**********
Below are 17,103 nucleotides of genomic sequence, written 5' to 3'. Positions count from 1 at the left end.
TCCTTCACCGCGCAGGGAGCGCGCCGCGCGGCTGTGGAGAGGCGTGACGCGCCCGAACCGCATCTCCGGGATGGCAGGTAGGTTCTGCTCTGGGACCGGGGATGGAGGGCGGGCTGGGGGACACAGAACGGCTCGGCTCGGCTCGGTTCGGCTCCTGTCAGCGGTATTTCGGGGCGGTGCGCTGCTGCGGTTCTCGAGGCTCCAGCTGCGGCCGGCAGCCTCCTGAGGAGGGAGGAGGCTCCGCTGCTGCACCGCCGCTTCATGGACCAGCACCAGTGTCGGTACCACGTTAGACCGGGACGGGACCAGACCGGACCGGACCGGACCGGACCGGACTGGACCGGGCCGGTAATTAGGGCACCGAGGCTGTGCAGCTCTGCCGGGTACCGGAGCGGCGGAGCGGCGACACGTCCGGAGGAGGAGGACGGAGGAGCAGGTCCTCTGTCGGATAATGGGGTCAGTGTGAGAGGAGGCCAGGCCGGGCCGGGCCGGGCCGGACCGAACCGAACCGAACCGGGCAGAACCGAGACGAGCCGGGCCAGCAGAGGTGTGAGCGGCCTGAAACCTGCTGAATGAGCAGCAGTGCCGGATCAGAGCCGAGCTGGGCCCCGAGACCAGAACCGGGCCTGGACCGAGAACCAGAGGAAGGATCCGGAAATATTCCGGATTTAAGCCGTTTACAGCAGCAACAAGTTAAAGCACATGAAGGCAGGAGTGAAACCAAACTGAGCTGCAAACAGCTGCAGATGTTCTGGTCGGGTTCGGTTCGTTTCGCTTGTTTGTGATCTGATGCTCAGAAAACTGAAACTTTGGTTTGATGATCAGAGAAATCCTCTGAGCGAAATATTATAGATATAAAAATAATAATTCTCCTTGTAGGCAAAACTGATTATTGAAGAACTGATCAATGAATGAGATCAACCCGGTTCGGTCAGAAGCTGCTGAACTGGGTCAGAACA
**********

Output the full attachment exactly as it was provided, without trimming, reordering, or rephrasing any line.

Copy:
Below are 17,103 nucleotides of genomic sequence, written 5' to 3'. Positions count from 1 at the left end.
TCCTTCACCGCGCAGGGAGCGCGCCGCGCGGCTGTGGAGAGGCGTGACGCGCCCGAACCGCATCTCCGGGATGGCAGGTAGGTTCTGCTCTGGGACCGGGGATGGAGGGCGGGCTGGGGGACACAGAACGGCTCGGCTCGGCTCGGTTCGGCTCCTGTCAGCGGTATTTCGGGGCGGTGCGCTGCTGCGGTTCTCGAGGCTCCAGCTGCGGCCGGCAGCCTCCTGAGGAGGGAGGAGGCTCCGCTGCTGCACCGCCGCTTCATGGACCAGCACCAGTGTCGGTACCACGTTAGACCGGGACGGGACCAGACCGGACCGGACCGGACCGGACCGGACTGGACCGGGCCGGTAATTAGGGCACCGAGGCTGTGCAGCTCTGCCGGGTACCGGAGCGGCGGAGCGGCGACACGTCCGGAGGAGGAGGACGGAGGAGCAGGTCCTCTGTCGGATAATGGGGTCAGTGTGAGAGGAGGCCAGGCCGGGCCGGGCCGGGCCGGACCGAACCGAACCGAACCGGGCAGAACCGAGACGAGCCGGGCCAGCAGAGGTGTGAGCGGCCTGAAACCTGCTGAATGAGCAGCAGTGCCGGATCAGAGCCGAGCTGGGCCCCGAGACCAGAACCGGGCCTGGACCGAGAACCAGAGGAAGGATCCGGAAATATTCCGGATTTAAGCCGTTTACAGCAGCAACAAGTTAAAGCACATGAAGGCAGGAGTGAAACCAAACTGAGCTGCAAACAGCTGCAGATGTTCTGGTCGGGTTCGGTTCGTTTCGCTTGTTTGTGATCTGATGCTCAGAAAACTGAAACTTTGGTTTGATGATCAGAGAAATCCTCTGAGCGAAATATTATAGATATAAAAATAATAATTCTCCTTGTAGGCAAAACTGATTATTGAAGAACTGATCAATGAATGAGATCAACCCGGTTCGGTCAGAAGCTGCTGAACTGGGTCAGAACA